In the early 1950's electronic computers were in their infancy. Los Alamos National Laboratory acquired a MANIAC I, one of the first such computers. The new tools made it possible to explore problems that could not be solved with pencil and paper, leading to the creation of a new subdiscipline: computational physics. This was the setting for a landmark study in nonlinear mechanics by Enrico Fermi, J. Pasta, Stanislaw Ulam, and Mary Tsingou (FPUT) [1]. (The article does not list Mary Tsingou as a co-author, but acknowledges her contribution, programming and operating the MANIAC I, a highly nontrivial task for experts. By today's standards, she would most likely have been accorded authorship status.)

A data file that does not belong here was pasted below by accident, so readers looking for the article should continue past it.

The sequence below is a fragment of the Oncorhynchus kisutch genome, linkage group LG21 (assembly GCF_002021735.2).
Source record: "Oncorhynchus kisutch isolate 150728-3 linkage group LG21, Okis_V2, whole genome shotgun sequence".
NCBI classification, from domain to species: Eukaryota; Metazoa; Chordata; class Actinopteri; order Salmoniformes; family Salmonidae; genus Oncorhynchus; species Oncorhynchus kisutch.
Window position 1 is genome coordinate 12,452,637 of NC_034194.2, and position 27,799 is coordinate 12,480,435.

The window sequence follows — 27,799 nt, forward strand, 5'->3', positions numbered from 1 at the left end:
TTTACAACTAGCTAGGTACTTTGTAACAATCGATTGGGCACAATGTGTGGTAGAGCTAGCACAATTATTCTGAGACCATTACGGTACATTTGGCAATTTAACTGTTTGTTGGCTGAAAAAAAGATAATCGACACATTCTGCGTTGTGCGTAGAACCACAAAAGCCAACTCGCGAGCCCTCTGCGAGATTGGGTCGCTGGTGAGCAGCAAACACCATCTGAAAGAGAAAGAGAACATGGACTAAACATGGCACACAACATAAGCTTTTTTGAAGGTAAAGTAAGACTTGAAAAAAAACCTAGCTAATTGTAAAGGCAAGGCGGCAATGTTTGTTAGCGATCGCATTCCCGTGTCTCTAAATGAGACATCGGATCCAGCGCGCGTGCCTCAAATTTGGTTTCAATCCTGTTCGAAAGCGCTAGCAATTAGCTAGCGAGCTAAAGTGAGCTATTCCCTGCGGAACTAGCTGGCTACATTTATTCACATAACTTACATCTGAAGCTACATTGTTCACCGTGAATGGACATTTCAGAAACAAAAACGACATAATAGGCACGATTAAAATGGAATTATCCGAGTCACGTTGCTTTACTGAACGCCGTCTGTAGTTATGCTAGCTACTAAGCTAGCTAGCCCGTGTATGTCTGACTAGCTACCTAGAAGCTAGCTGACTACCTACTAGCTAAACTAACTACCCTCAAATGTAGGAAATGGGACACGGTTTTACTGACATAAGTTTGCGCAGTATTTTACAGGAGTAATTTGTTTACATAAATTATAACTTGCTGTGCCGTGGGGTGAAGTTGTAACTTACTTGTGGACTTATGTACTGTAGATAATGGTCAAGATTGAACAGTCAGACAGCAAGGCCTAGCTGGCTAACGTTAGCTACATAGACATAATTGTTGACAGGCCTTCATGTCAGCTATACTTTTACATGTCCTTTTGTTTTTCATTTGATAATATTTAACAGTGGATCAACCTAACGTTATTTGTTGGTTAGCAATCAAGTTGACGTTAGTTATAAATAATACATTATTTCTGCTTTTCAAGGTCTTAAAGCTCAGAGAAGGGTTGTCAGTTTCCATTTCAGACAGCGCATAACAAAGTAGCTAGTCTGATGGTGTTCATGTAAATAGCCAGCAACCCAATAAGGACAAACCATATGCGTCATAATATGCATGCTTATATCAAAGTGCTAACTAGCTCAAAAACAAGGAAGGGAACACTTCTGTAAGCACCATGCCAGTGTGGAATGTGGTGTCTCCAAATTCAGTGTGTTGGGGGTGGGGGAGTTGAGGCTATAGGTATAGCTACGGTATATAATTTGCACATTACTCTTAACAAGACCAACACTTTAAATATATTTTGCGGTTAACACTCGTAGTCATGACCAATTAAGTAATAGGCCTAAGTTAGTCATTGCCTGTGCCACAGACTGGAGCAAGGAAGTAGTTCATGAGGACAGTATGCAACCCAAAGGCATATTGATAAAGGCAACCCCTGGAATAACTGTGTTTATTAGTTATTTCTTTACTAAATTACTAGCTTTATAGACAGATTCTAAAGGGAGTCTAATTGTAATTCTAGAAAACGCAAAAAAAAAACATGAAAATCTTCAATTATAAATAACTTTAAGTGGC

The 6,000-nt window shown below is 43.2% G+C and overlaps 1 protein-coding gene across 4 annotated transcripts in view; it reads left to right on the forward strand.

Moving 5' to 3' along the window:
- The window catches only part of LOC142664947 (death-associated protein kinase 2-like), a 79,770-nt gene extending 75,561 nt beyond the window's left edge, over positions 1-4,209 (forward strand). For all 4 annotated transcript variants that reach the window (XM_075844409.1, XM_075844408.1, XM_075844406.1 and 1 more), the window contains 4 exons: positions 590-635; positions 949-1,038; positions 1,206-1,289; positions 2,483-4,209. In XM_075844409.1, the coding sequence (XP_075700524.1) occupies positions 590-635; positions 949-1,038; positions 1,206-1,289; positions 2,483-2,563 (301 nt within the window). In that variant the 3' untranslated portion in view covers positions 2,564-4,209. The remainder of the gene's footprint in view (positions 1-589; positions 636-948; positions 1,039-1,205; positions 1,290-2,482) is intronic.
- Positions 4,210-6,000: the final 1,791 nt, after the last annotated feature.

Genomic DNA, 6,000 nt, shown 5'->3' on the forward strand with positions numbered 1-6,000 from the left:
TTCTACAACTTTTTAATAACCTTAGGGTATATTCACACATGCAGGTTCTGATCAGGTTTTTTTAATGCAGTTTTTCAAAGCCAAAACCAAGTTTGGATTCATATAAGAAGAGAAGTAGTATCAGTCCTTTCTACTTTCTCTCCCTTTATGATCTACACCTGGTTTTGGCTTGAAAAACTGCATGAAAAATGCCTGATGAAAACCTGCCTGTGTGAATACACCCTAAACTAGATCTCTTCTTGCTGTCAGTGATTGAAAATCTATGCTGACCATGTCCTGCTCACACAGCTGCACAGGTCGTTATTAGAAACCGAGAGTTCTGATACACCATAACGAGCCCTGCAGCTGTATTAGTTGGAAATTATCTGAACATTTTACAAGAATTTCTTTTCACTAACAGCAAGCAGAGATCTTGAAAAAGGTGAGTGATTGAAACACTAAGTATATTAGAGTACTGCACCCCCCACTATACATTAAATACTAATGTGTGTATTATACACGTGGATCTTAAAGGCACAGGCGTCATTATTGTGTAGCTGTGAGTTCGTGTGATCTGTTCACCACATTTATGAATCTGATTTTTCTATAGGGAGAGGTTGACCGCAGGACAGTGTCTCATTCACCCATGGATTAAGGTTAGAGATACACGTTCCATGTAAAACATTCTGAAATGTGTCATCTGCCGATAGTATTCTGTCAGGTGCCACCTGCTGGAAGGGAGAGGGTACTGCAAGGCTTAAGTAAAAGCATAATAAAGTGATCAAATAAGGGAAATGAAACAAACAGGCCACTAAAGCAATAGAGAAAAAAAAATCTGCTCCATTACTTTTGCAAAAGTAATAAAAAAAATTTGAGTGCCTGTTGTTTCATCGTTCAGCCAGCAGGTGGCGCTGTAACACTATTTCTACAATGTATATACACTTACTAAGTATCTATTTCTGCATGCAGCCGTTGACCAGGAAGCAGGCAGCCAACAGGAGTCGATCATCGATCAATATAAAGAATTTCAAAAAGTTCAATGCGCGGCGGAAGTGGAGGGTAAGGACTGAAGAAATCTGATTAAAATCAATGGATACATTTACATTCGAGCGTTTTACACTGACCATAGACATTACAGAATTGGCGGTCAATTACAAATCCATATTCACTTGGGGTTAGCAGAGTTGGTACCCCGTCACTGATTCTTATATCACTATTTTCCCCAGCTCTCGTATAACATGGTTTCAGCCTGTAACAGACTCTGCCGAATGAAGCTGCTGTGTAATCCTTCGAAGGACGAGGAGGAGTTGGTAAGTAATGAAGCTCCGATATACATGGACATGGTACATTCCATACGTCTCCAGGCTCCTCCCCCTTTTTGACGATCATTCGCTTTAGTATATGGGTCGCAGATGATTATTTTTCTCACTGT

The FPUT experiment was designed to investigate the process of thermalization in a complex mechanical system. The system they chose was a vibrating one-dimensional chain of masses connected with springs that exerted a weakly anharmonic (nonlinear) restoring force. Thus the number of degrees of freedom was finite. The anharmonic force law is conservative (i.e. energy is conserved). The motion of a perfectly harmonic (linear) chain can be described in terms of normal modes. If such an harmonic chain is set into motion with only one normal mode excited, it continues to vibrate in only that mode. Thus the energy of motion is concentrated in one mode and remains so forever. Anharmonic terms in the force law induce coupling among the normal modes. So if a slightly anharmonic chain is set into motion in one of the harmonic modes, one expects that with time, other modes will be excited and the initial energy of motion will be redistributed among them. The motion is quite complex and one might ask whether such a system is complex enough that the laws of statistical mechanics apply, namely, that with time the energy of motion will be distributed uniformly among all the degrees of freedom -- i.e. normal modes. They were surprised at what they found. You will be, too.